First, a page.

“Put it back!”
“I HATEEEEE blue.”
“Paint it white again.”
This became her newest battle cry. I called for my husband, he worked to calm her, and after 20 minutes, she was feeling semi-better.
I retreated to the bathroom, cried, soaked up my sadness surrounding what this sickness has stolen from my child and our family, wiped my tears, and returned.
That’s what we do. We return each and every time. We return to the screams, the battles, the unending fits of rage. We return as mothers and fathers. We return as wounded brothers and sisters, but we return.
Thanks to Julie for taking time to chronicle her Blue Door Fiasco for us. While Julie’s daughter saw a blue door and wanted to paint it white, I have to post a Rolling Stones song here because it is relatable. In PANDAS/PANS, we see a Red Door and we want to Paint It Black (and White…since it’s PANDAS), eh? The lyrics of this song are apt to the experience of PANDAS/PANS that may not be overtly obvious until you listen. And I Can’t Get No Satisfaction is relatable too! Sympathy For the [PANDAS/PANS] anyone?..because PANDAS/PANS is certainly the Devil. Ugh.
I can relate to Julie’s mention of all the walking on eggshells we do because of PANDAS/PANS. My husband also calls it “always waiting for the other shoe to drop”. And it doesn’t matter how well things are going either…anything that mess up a good day. I’ve said before that in PANDAS/PANS you never know what kind of day you’ve had until it’s over. Basically, you need to ask me about my today tomorrow. And I’m the one that warned Julie about the “rabbit hole of information” you find yourself in when you discover PANDAS/PANS as a possibility as the answer to what has hijacked your child. Just when you think you might have part of it figured out…NOPE!…you find another puzzle that you need to solve. I think I might need to start calling it the black (and white) hole of PANDAS/PANS information since that makes sense too. Geez…PANDAS Sucks.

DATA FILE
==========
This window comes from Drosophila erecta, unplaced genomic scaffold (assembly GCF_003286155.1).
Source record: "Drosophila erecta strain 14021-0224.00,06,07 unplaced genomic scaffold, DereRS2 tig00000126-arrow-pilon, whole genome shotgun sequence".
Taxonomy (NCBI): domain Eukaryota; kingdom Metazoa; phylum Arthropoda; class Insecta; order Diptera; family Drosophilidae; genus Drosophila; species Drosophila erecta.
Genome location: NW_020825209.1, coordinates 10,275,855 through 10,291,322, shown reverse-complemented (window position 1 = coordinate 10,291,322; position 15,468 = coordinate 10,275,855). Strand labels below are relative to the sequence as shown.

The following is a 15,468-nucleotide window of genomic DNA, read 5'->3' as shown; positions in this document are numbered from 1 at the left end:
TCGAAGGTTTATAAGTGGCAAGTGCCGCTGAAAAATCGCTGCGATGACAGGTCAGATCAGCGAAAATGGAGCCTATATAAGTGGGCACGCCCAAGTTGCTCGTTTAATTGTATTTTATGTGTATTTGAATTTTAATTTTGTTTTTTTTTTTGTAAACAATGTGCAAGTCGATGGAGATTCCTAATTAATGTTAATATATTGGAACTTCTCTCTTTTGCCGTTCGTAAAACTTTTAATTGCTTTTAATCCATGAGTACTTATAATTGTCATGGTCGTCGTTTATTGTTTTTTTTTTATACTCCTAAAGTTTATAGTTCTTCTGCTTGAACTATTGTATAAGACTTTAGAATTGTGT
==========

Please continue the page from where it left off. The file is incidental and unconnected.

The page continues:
Thanks again to Julie for sharing. I asked her to complete the sentence “PANDAS Sucks Because….” She said, “PANDAS Sucks Because it is the very definition of fear. Fear that things will never get better. Fear that I found out about this too late. Fear that I’ll never have my daughter back. Fear that the relationships between my children will forever be strained.” Sigh.
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Sarah Jane Alleman is a PANDAS Mom to her awesome son, Jesse. She spends much of her time on Facebook, making to-do lists, and listening to music, especially Depeche Mode. She drinks a lot of coffee, likes a good red wine, and has been known to hide chocolate in her pantry. Sarah really thinks PANDAS Sucks (the autoimmune disorder, NOT the bears!). PANDAS Sucks exists to tell the collective story about PANDAS/PANS. Sarah wants to empower other PANDAS Parents and let them know they’re not alone. She is also the Director of Kentucky PANDAS/PANS Support, which strives for more awareness, support, and understanding of PANDAS/PANS. Sarah was a Parent Contributor to the book “PANDAS and PANS in School Settings” and a volunteer and technical adviser for the PANDAS/PANS documentary “My Kid Is Not Crazy.” Find PANDAS Sucks on Facebook, Instagram, Twitter, and Pinterest.
Note: Please do not ask for doctor referrals or specific medical advice. This blog/web site is for info and support purposes only. I’m not a doctor.